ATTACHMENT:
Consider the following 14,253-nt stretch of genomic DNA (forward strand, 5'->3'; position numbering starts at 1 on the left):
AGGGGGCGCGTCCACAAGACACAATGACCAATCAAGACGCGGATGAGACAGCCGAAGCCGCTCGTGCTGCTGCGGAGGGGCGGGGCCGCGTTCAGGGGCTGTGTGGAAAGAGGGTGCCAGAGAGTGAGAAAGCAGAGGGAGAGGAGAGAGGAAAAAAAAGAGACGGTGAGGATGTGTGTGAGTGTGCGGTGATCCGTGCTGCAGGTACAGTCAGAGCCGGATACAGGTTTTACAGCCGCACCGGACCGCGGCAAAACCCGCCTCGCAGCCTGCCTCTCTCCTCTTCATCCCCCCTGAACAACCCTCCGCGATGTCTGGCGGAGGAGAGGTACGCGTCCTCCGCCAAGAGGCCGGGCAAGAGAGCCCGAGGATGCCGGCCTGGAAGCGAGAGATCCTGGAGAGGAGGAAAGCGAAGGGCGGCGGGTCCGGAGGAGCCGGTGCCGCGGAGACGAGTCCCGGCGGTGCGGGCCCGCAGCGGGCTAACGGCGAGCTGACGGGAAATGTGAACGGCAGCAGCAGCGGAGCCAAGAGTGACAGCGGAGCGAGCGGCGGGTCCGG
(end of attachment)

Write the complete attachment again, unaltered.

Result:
Consider the following 14,253-nt stretch of genomic DNA (forward strand, 5'->3'; position numbering starts at 1 on the left):
AGGGGGCGCGTCCACAAGACACAATGACCAATCAAGACGCGGATGAGACAGCCGAAGCCGCTCGTGCTGCTGCGGAGGGGCGGGGCCGCGTTCAGGGGCTGTGTGGAAAGAGGGTGCCAGAGAGTGAGAAAGCAGAGGGAGAGGAGAGAGGAAAAAAAAGAGACGGTGAGGATGTGTGTGAGTGTGCGGTGATCCGTGCTGCAGGTACAGTCAGAGCCGGATACAGGTTTTACAGCCGCACCGGACCGCGGCAAAACCCGCCTCGCAGCCTGCCTCTCTCCTCTTCATCCCCCCTGAACAACCCTCCGCGATGTCTGGCGGAGGAGAGGTACGCGTCCTCCGCCAAGAGGCCGGGCAAGAGAGCCCGAGGATGCCGGCCTGGAAGCGAGAGATCCTGGAGAGGAGGAAAGCGAAGGGCGGCGGGTCCGGAGGAGCCGGTGCCGCGGAGACGAGTCCCGGCGGTGCGGGCCCGCAGCGGGCTAACGGCGAGCTGACGGGAAATGTGAACGGCAGCAGCAGCGGAGCCAAGAGTGACAGCGGAGCGAGCGGCGGGTCCGG